Defender for Identity deep dive part 1 of 3

Review architecture requirements and the technical framework for Microsoft  Defender for Identity | Microsoft Docs

I decided to do a deep dive on Defender for Identity and this is part 1 of that series.

What is (was) Defender for Identity?

Defender ATP was before called Azure Advanced Threat Protection (Azure ATP) and Defender for Identity was Advanced Threat Analytics (ATA).

ATA was the first stage of Identity protection and it came to End-Of-Life phase on January 12, 2021, and the extended support will be continued until January 13, 2026.

So it’s time to move to Defender for Identity and Azure ATP from legacy solutions.

How to install Defender for Identity

Installing is an easy process. If you don’t already have an instance, you have to create one.

Create Defender for Identity instance

And then connect to On-premises AD.

and then you have download the sensor.

And install it with the Access key generated.

For the installation you need.

  • standard AD user account and password. Required for sensors running Windows Server 2008 R2 SP1.

or

  • group Managed Service Account (gMSA). Requires Windows Server 2012 or above.
    All sensors must have permissions to retrieve the gMSA account’s password. For information about creating a gMSA account, see Set up a gMSA account.

gMSA is preferred because you don’t need to cycle passwords.

  • For sensor machines running Windows Server 2012 and above, we recommend using a gMSA account for its improved security and automatic password management.
  • If you have multiple sensors, some running Windows Server 2008 and others running Windows Server 2012 or above, in addition to the recommendation to use a gMSA account, you must also use at least one standard AD user account.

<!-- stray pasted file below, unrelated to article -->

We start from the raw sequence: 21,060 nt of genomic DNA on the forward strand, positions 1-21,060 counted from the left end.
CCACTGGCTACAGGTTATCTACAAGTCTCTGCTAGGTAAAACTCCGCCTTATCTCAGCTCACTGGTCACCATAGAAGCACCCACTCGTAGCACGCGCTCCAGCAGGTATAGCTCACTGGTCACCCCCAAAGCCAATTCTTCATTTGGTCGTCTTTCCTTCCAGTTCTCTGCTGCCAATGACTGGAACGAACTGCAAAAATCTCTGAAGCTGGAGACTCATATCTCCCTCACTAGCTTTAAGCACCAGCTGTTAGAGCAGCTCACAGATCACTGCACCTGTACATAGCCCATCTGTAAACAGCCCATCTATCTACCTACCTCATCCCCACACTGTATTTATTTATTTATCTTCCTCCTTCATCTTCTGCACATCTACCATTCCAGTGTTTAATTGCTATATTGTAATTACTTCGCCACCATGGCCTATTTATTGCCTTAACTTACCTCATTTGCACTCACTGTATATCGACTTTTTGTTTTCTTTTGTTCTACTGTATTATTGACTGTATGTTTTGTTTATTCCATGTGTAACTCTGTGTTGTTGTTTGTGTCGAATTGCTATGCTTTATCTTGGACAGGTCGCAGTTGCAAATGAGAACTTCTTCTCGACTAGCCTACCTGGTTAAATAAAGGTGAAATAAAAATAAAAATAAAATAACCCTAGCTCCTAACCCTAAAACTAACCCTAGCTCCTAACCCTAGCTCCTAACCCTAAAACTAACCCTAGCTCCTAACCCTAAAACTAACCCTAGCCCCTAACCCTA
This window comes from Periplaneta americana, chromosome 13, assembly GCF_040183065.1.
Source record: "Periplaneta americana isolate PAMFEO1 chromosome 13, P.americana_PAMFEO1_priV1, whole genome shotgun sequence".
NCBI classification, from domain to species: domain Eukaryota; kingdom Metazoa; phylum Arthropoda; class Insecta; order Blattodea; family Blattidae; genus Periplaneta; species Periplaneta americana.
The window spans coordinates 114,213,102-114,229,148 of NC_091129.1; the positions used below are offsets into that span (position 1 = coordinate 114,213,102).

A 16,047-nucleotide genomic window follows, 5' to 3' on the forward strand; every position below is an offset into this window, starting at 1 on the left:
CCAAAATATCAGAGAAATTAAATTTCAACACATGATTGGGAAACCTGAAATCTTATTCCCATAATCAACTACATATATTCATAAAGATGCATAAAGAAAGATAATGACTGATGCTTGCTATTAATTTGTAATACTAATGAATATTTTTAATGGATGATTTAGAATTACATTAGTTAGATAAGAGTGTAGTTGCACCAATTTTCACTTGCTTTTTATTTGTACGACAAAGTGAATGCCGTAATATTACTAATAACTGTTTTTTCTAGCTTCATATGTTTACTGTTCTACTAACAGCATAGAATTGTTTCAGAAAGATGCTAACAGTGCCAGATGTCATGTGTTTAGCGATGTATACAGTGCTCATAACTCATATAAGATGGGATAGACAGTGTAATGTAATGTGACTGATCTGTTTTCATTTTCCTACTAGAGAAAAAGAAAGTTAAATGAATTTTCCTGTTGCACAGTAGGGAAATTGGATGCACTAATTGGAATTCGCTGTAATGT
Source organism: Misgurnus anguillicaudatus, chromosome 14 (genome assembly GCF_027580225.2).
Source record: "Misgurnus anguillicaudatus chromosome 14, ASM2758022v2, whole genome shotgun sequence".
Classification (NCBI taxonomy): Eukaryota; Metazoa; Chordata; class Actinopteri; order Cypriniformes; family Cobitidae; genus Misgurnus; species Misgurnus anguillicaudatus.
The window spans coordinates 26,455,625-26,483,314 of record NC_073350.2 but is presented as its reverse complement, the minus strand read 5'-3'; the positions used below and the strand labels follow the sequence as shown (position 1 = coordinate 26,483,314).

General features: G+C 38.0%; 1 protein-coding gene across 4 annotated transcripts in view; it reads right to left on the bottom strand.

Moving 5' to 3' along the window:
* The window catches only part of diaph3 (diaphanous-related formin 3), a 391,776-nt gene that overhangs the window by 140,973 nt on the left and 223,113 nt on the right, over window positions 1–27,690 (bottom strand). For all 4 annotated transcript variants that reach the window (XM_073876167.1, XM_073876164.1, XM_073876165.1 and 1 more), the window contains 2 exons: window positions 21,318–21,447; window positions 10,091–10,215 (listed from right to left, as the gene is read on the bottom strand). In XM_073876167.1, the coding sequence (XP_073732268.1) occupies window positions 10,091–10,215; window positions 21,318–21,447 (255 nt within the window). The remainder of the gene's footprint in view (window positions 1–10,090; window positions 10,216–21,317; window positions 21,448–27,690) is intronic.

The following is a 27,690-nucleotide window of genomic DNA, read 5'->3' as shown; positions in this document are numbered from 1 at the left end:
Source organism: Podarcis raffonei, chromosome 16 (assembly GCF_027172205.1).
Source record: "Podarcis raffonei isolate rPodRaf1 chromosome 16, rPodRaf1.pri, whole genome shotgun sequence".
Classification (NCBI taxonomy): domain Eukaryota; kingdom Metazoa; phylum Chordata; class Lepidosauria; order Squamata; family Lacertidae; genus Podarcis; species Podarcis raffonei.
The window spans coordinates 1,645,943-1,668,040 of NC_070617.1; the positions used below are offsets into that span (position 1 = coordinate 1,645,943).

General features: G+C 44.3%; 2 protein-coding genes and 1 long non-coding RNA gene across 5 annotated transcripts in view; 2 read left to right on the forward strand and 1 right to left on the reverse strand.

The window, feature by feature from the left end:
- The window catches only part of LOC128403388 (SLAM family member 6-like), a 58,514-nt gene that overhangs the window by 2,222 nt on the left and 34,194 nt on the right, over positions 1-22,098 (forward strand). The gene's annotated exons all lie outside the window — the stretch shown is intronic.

• By default, Defender for Identity supports up to 30 credentials. If you want to add more credentials, contact Defender for Identity support.

After install is successful you can check state of the services example with PowerShell.

And if you find any errors during the install, sensor not starting etc. You can find the logs here.

Here is more debugging info from Microsoft.

And finally you will see the sensor running inside Defender portal.

Now you have the sensor up-to-speed.

Sentinel integration for log analyzing

Open Sentinel from Azure portal and choose Data connectors then find Defender for Identity.

Here you can choose Defender for Identity integration with MCAS (I will cover this in the next part) and hit Connect.

Create a rule for ATP incidents.

And now you do some hunting from the logs generated.

If you want to forward logs from standalone server to ATP sensor, you can use Event log forwarding.

In the next part of this series I will cover Cloud App Security and Defender for Endpoint integration with Defender for Identity.

Stay tuned,

Author: Harri Jaakkonen

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